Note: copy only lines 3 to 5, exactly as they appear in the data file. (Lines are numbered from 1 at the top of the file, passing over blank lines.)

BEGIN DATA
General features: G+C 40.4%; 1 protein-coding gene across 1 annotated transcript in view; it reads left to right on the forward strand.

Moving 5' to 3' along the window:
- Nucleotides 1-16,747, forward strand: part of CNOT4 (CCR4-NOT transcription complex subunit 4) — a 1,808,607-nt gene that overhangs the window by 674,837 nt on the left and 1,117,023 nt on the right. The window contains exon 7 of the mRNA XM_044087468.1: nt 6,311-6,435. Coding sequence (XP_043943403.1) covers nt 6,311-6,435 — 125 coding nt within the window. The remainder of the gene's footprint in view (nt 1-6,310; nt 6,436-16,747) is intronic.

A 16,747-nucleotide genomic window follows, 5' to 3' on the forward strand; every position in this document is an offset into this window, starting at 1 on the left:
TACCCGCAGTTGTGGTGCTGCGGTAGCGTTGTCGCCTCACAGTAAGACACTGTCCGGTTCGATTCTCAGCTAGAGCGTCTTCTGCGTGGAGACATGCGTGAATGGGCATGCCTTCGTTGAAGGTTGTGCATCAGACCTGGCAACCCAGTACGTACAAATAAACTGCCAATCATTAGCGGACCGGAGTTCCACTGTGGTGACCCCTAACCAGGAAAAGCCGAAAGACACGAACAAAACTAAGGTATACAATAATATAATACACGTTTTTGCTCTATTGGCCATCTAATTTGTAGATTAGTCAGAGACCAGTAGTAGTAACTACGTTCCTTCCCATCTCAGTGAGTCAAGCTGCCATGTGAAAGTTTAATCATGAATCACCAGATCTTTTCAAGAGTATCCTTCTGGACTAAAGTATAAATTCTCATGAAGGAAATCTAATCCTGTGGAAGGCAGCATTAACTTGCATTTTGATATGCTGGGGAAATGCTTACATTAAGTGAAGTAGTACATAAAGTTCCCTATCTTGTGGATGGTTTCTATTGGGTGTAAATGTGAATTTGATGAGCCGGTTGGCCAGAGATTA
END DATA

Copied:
- Nucleotides 1-16,747, forward strand: part of CNOT4 (CCR4-NOT transcription complex subunit 4) — a 1,808,607-nt gene that overhangs the window by 674,837 nt on the left and 1,117,023 nt on the right. The window contains exon 7 of the mRNA XM_044087468.1: nt 6,311-6,435. Coding sequence (XP_043943403.1) covers nt 6,311-6,435 — 125 coding nt within the window. The remainder of the gene's footprint in view (nt 1-6,310; nt 6,436-16,747) is intronic.

A 16,747-nucleotide genomic window follows, 5' to 3' on the forward strand; every position in this document is an offset into this window, starting at 1 on the left:
TACCCGCAGTTGTGGTGCTGCGGTAGCGTTGTCGCCTCACAGTAAGACACTGTCCGGTTCGATTCTCAGCTAGAGCGTCTTCTGCGTGGAGACATGCGTGAATGGGCATGCCTTCGTTGAAGGTTGTGCATCAGACCTGGCAACCCAGTACGTACAAATAAACTGCCAATCATTAGCGGACCGGAGTTCCACTGTGGTGACCCCTAACCAGGAAAAGCCGAAAGACACGAACAAAACTAAGGTATACAATAATATAATACACGTTTTTGCTCTATTGGCCATCTAATTTGTAGATTAGTCAGAGACCAGTAGTAGTAACTACGTTCCTTCCCATCTCAGTGAGTCAAGCTGCCATGTGAAAGTTTAATCATGAATCACCAGATCTTTTCAAGAGTATCCTTCTGGACTAAAGTATAAATTCTCATGAAGGAAATCTAATCCTGTGGAAGGCAGCATTAACTTGCATTTTGATATGCTGGGGAAATGCTTACATTAAGTGAAGTAGTACATAAAGTTCCCTATCTTGTGGATGGTTTCTATTGGGTGTAAATGTGAATTTGATGAGCCGGTTGGCCAGAGATTA